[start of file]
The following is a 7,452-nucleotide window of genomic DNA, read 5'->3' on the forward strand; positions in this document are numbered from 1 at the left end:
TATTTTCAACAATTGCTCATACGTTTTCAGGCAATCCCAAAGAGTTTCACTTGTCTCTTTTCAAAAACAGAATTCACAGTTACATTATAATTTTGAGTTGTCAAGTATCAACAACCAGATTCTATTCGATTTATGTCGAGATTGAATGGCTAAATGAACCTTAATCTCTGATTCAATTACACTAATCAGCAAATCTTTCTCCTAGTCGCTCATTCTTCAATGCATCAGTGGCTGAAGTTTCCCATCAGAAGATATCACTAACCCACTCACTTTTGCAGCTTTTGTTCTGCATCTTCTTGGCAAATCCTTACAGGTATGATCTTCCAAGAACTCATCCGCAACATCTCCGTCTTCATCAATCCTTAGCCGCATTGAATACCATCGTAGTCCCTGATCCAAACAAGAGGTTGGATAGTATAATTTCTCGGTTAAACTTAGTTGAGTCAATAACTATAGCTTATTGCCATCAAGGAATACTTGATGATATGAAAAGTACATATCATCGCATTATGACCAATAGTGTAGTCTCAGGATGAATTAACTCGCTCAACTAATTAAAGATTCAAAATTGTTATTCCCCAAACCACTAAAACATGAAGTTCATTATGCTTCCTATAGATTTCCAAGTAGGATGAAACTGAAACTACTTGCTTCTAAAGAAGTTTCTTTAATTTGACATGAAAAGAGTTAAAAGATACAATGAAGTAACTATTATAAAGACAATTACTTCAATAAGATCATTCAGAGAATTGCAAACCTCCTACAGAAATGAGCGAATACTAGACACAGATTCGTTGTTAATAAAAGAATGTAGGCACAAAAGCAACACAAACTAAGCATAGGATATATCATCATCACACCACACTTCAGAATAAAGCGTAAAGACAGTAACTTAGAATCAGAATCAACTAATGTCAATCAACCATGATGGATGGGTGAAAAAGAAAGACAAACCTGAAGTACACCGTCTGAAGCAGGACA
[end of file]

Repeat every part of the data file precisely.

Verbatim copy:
The following is a 7,452-nucleotide window of genomic DNA, read 5'->3' on the forward strand; positions in this document are numbered from 1 at the left end:
TATTTTCAACAATTGCTCATACGTTTTCAGGCAATCCCAAAGAGTTTCACTTGTCTCTTTTCAAAAACAGAATTCACAGTTACATTATAATTTTGAGTTGTCAAGTATCAACAACCAGATTCTATTCGATTTATGTCGAGATTGAATGGCTAAATGAACCTTAATCTCTGATTCAATTACACTAATCAGCAAATCTTTCTCCTAGTCGCTCATTCTTCAATGCATCAGTGGCTGAAGTTTCCCATCAGAAGATATCACTAACCCACTCACTTTTGCAGCTTTTGTTCTGCATCTTCTTGGCAAATCCTTACAGGTATGATCTTCCAAGAACTCATCCGCAACATCTCCGTCTTCATCAATCCTTAGCCGCATTGAATACCATCGTAGTCCCTGATCCAAACAAGAGGTTGGATAGTATAATTTCTCGGTTAAACTTAGTTGAGTCAATAACTATAGCTTATTGCCATCAAGGAATACTTGATGATATGAAAAGTACATATCATCGCATTATGACCAATAGTGTAGTCTCAGGATGAATTAACTCGCTCAACTAATTAAAGATTCAAAATTGTTATTCCCCAAACCACTAAAACATGAAGTTCATTATGCTTCCTATAGATTTCCAAGTAGGATGAAACTGAAACTACTTGCTTCTAAAGAAGTTTCTTTAATTTGACATGAAAAGAGTTAAAAGATACAATGAAGTAACTATTATAAAGACAATTACTTCAATAAGATCATTCAGAGAATTGCAAACCTCCTACAGAAATGAGCGAATACTAGACACAGATTCGTTGTTAATAAAAGAATGTAGGCACAAAAGCAACACAAACTAAGCATAGGATATATCATCATCACACCACACTTCAGAATAAAGCGTAAAGACAGTAACTTAGAATCAGAATCAACTAATGTCAATCAACCATGATGGATGGGTGAAAAAGAAAGACAAACCTGAAGTACACCGTCTGAAGCAGGACA